HW Fisher outlines some quick wins for The Chancellor to consider ahead of the Spring Statement this week…
Reduce fuel duty costs
“The proportion of petrol costs going to the Government as tax ( VAT and Duty) is high. The tax rate for a litre of unleaded retailing at £1.65 equates to 51.79% whilst for diesel retailing at £1.80 per litre, the tax amounts to 48.86% of the pump price. This means huge potential for the Chancellor to make filling up cars more affordable – it’s a quick and easy change to implement, and a reduction in duty at the pump could be a lifeline to those who heavily rely on their bikes, cars and vans everyday for work. A 5p cut in the rate of duty should equate to 6p at the pumps.”
Gerry Myton, Partner at HW Fisher
The Chancellor has a lot on his plate – but he must extend VAT relief for Hospitality
“British hospitality continues to cling on. However, the cost of living crisis will be as harmful to the British hospitality industry as Covid-19. Although during the pandemic people were stuck at home, there was still an appetite to go out and spend their money in local restaurants, cafes and bars.
At the same time, businesses are expected to return to a full 20% VAT rate and pay increased national living wages from April.
To say that the Chancellor has a lot on his plate is an understatement, but we urge that he considers extending VAT relief until at least the end of the year to protect the future of British hospitality.”
Russell Nathan, Senior Partner at HW Fisher
Build up activity in the UK housing market
“With energy bills going up, more people are thinking about downsizing, or staying put if they had been considering buying a larger property. We know that property developers and landlords are an easy target when the government needs cash fast. However, if the Chancellor is planning an increase to certain property taxes, including Capital Gains Tax or Stamp Duty Land Tax, this would only further slowdown activity across the entire UK housing market.”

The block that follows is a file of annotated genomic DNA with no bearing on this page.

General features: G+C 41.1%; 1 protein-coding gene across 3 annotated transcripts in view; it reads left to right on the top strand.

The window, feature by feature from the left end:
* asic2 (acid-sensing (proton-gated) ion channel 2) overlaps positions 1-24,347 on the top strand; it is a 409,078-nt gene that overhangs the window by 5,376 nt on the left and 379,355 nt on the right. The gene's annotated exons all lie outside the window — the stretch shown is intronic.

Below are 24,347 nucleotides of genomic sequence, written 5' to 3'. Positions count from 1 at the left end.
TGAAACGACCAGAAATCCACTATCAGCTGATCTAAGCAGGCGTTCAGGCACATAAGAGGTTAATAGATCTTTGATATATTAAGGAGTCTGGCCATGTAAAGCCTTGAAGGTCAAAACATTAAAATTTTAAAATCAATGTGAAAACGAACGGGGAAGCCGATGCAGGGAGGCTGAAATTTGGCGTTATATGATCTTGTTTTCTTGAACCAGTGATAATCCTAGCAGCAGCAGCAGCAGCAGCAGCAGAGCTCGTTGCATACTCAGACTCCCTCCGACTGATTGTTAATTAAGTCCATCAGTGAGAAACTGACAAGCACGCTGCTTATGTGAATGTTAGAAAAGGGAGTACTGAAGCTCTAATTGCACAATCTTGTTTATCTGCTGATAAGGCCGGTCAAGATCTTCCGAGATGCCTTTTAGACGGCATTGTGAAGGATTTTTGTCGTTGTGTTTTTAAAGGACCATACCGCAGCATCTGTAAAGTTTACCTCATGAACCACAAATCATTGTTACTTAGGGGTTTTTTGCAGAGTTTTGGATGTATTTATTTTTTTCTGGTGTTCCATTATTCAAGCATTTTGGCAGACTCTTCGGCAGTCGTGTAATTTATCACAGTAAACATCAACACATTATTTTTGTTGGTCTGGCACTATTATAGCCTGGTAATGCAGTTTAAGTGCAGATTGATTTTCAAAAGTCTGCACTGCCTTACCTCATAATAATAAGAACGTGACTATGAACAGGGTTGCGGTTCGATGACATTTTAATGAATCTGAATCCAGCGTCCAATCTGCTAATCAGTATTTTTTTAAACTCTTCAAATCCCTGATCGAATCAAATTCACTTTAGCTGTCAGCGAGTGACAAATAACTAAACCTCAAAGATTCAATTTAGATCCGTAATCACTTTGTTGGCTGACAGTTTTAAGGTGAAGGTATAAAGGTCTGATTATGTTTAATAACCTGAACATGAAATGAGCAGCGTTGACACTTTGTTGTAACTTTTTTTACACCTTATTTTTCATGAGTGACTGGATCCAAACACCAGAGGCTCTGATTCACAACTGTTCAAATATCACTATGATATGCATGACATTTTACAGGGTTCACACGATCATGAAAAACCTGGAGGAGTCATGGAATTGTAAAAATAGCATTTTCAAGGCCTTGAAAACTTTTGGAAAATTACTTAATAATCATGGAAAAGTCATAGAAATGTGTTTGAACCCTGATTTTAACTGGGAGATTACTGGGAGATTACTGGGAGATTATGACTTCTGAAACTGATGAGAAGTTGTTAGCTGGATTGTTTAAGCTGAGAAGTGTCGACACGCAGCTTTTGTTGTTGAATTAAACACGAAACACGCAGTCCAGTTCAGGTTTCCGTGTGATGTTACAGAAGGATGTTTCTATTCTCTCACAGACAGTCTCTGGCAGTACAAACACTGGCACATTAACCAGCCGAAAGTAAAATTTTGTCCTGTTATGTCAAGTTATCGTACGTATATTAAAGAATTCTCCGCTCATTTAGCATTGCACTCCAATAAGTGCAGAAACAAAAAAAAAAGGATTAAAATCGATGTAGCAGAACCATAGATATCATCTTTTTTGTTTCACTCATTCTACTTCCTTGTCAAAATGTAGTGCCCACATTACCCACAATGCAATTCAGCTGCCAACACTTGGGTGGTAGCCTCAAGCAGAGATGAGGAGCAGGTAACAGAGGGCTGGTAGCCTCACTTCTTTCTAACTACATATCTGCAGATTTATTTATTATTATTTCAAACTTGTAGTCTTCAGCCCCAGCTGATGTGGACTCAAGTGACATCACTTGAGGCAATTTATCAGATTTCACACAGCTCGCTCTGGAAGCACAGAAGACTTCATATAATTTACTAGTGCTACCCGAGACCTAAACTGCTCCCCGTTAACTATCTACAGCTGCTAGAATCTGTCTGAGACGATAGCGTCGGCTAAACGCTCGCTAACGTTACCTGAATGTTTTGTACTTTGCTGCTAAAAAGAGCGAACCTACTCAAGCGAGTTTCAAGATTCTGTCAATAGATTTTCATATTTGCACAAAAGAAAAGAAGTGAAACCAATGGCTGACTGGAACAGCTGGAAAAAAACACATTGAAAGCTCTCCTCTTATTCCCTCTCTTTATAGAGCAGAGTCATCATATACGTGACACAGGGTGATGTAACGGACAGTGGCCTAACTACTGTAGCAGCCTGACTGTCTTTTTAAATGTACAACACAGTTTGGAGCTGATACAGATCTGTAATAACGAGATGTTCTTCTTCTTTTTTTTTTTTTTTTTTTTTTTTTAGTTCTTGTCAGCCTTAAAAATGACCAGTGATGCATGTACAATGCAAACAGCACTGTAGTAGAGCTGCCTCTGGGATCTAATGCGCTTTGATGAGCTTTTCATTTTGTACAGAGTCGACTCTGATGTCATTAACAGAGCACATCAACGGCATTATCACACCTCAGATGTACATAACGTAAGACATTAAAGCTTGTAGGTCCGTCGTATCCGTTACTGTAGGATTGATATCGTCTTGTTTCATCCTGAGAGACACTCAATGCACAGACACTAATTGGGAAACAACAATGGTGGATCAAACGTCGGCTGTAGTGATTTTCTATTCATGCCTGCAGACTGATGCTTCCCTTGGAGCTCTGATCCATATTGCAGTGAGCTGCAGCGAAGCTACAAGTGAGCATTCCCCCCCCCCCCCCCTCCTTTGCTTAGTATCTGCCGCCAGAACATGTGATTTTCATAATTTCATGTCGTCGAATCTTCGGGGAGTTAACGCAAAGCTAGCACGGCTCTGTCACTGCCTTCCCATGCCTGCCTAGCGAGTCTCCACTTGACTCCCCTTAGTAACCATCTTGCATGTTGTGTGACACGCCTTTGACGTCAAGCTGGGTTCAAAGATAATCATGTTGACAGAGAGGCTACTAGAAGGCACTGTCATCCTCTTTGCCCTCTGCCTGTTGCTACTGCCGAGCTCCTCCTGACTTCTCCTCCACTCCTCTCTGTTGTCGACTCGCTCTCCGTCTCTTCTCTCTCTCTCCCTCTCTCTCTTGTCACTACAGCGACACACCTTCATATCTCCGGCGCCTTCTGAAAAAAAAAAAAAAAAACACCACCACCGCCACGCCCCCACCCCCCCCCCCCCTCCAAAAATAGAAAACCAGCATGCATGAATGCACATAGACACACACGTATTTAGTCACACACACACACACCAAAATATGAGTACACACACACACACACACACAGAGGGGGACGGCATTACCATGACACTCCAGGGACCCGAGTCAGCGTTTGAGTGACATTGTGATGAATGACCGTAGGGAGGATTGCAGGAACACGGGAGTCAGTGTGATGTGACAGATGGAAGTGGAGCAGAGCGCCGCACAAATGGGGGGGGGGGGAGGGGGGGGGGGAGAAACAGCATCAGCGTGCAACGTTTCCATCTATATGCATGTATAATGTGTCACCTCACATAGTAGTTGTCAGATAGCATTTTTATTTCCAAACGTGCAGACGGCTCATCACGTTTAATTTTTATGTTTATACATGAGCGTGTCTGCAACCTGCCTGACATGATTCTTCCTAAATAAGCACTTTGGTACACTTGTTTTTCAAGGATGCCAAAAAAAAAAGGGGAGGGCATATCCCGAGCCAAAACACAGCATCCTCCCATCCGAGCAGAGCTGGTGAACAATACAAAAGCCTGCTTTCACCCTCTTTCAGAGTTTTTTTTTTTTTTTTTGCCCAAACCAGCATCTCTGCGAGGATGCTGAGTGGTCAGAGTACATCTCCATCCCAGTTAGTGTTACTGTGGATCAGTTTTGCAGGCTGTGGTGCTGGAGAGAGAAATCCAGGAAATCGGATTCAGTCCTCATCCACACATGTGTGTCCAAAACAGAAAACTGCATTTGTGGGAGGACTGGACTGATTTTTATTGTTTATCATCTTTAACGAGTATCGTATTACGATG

Gerry Myton, Partner at HW Fisher
Cost of living crisis – there’s no such thing as a free lunch
“The Budget is always a balancing act, but the Chancellor now has to keep more plates spinning than most of his recent predecessors.
The Chancellor may decide that the best option is to increase the allowances before tax and National Insurance Contributions are payable. This will help the lower earners most and, if the Personal Allowance is included in the “give away”, will allow pensioners to benefit as well.
However, there is no such thing as a free lunch. Inflation and employment market pressures may result in continued wage rises, but if the Chancellor is less generous in increasing the thresholds for higher rate tax and maintains the frozen limits for clawback of child benefit and the personal allowance then it is only the Government who will be winning.
A modest increase in the personal allowance while tightening the tax bands remains a revenue raising exercise for the Government. The concept that inflation and earnings growth push more taxpayers into higher tax brackets is far from transparent for taxpayers. We might not see a reduction in our take home pay, but the increases simply won’t go as far compared with the current tax bands.”
Tim Walford-Fitzgerald, Partner at HW Fisher
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